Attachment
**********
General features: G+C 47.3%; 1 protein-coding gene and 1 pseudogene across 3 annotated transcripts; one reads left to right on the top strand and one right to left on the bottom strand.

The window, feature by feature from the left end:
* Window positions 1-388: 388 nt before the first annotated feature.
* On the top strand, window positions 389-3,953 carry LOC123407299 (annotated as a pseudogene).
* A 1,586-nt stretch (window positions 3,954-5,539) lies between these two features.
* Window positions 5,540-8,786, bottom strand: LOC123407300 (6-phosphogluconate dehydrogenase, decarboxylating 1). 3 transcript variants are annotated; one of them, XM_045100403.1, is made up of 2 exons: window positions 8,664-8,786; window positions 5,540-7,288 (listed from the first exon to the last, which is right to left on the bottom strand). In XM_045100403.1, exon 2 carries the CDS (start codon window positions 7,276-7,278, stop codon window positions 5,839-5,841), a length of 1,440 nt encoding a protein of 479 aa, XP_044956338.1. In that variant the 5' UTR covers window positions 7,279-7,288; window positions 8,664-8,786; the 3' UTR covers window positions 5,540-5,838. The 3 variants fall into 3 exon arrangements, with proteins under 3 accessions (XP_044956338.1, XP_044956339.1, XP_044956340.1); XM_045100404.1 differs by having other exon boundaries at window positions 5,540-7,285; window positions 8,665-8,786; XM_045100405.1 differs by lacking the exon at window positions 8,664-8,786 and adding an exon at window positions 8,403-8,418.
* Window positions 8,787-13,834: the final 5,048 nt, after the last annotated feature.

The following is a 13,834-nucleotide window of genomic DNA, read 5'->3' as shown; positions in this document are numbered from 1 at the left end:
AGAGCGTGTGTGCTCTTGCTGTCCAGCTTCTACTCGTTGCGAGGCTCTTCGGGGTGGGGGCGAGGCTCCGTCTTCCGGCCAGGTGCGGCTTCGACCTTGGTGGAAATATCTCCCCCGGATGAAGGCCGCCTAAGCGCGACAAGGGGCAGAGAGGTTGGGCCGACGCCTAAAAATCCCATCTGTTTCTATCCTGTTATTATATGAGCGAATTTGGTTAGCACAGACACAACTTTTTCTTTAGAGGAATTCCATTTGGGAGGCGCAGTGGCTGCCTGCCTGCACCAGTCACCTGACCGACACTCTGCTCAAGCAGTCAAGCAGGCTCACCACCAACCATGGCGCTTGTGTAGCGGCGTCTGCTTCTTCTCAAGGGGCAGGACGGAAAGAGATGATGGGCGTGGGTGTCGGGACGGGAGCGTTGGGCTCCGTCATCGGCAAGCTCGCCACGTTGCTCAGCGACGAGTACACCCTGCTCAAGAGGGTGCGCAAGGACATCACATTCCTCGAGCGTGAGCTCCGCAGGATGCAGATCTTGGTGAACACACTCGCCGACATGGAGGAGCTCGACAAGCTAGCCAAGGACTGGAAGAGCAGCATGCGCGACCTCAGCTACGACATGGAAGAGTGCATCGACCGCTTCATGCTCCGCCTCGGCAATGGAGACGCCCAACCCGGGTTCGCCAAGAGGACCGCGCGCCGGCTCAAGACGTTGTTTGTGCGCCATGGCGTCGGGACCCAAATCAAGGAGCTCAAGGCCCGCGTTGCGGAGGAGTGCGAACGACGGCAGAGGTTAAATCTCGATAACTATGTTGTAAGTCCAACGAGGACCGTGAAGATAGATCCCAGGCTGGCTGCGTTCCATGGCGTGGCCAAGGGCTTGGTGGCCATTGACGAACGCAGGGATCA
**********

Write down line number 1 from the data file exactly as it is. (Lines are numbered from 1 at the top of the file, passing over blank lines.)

General features: G+C 47.3%; 1 protein-coding gene and 1 pseudogene across 3 annotated transcripts; one reads left to right on the top strand and one right to left on the bottom strand.